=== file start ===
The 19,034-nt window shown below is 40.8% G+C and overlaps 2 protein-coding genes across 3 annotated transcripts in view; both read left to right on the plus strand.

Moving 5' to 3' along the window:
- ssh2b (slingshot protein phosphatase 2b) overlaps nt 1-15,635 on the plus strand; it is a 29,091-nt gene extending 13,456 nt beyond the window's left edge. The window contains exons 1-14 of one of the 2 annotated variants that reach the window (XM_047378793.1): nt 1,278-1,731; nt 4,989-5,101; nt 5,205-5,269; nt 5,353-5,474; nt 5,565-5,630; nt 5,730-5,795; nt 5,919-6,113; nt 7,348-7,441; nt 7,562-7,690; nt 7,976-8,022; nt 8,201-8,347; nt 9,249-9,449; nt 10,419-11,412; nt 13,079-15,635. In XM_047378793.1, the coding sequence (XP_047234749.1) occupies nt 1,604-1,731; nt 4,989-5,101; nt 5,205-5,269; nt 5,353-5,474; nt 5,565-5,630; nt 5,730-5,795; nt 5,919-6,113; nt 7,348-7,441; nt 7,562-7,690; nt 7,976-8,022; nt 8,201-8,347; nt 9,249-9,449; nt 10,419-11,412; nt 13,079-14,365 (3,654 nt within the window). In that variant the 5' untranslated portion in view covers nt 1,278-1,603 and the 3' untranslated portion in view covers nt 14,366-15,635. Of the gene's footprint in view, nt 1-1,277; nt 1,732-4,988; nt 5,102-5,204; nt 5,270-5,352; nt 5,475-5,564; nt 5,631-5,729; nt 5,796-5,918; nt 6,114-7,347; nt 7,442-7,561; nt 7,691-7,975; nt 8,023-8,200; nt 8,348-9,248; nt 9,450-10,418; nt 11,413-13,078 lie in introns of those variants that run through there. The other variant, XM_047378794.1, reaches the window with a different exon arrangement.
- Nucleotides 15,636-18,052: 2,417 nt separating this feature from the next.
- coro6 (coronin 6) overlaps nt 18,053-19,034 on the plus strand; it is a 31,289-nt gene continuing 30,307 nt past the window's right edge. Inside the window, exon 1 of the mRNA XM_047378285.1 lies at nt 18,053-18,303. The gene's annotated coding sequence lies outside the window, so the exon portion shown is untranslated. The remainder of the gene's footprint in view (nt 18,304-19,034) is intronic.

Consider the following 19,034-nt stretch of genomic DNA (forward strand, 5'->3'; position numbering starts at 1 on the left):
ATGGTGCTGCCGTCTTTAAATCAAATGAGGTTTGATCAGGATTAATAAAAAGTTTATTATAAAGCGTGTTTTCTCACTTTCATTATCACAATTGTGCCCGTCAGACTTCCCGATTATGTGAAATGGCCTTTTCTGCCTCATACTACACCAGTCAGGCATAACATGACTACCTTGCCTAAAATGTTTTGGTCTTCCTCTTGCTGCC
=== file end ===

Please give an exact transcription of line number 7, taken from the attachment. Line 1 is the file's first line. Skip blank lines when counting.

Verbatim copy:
ATGGTGCTGCCGTCTTTAAATCAAATGAGGTTTGATCAGGATTAATAAAAAGTTTATTATAAAGCGTGTTTTCTCACTTTCATTATCACAATTGTGCCCGTCAGACTTCCCGATTATGTGAAATGGCCTTTTCTGCCTCATACTACACCAGTCAGGCATAACATGACTACCTTGCCTAAAATGTTTTGGTCTTCCTCTTGCTGCC